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Anguilla

Soil Map Unit Description from the RI Soil Survey Report

WAa0 - Anguilla mucky sand, 0 to 1 meter water depth

This subaqueous soil occurs on shoals, coves, and submerged mainland beaches adjacent to the shoreline of coastal lagoons and bays. Areas are irregular in shape and range from 0.4 to 25 hectares (1 to 64 acres).

Typically, this soil has a slightly fluid, black mucky sand surface layer, 10 to 30 cm thick derived from sands eroded from the shoreline and re-deposited in the estuarine environment. The subsoil is olive brown loamy sand, 20 to 35 cm thick derived from marine or estuarine deposits. The substratum is olive brown, gravelly sand derived from outwash. The substratum often contains brown oxidized soils in coarse textured materials due to fresh groundwater inputs.

This soil is permanently submerged beneath up to 1 meter of salt or brackish water, though may be exposed in small areas at extreme low tides. All horizons have a neutral pH in place and a strongly acidic pH after oxidation.

These soils, when adjacent to the shoreline, may be a source of freshwater input into estuary waters and represent a connection between groundwater and marine waters due to coarse textures and high saturated conductivity. These soils may contain sulfidic materials in the soil profile that if drained or dredged and exposed to air will oxidize and create acid sulfate drainage.

Included with this soil in mapping are small areas of Fort Neck silt loam in low energy areas where marine silts and organic material accumulate on the soil surface. Billington soils may also be found in this map unit in areas where a bog or marsh has been submerged by sea level rise and covered with sands due to erosion from mainland beaches. Pishagqua soils may be found in this map unit in mainland coves and lagoon bottom landscapes. Napatree soils may also be found in this map unit adjacent to landscapes dominated by till material (mainland coves and mainland submerged beaches). The substratum may vary from extremely gravelly to non-gravelly in this map unit. Some areas (usually adjacent to beaches, cobble surface map units) have extremely cobbly and gravelly surfaces. Included areas make up about 15 percent of the map unit.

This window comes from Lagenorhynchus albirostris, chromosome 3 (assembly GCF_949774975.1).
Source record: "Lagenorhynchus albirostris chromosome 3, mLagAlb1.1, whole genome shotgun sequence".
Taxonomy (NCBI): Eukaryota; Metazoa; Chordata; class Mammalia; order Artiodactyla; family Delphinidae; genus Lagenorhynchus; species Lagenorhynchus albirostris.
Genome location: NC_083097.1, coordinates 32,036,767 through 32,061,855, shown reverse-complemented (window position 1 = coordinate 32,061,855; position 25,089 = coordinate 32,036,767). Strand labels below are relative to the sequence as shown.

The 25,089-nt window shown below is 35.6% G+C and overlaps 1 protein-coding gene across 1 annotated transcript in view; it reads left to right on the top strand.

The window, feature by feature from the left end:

This soil supports submerged aquatic vegetation, approximately 6% of this map unit is covered with (2012) SAV. The area is used by recreational and commercial fishermen for shell fishing and harvesting of crabs. This map unit is well suited for bottom gear aquaculture. Oysters and other shellfish are commonly found in this map unit.
 

Link to Official Series Description - Anguilla | Soil Profile Photo of Anguilla Soil
 

WAa1: Anguilla mucky sand, 1 to 2 meter water depth 


This subaqueous soil occurs on shoals, coves, and submerged mainland beaches adjacent to the shoreline of coastal lagoons and bays. Mapped areas are irregular in shape and range from 0.4 to 29 hectares (1 to 72 acres).

Typically, this soil has a slightly fluid, black mucky sand surface layer, 10 to 30 cm thick derived from sands eroded from the shoreline and re-deposited in the estuarine environment. The subsoil is olive brown loamy sand, 20 to 35 cm thick derived from marine or estuarine deposits. The substratum is olive brown, gravelly sand derived from outwash. The substratum often contains brown oxidized soils in coarse textured materials due to fresh groundwater inputs.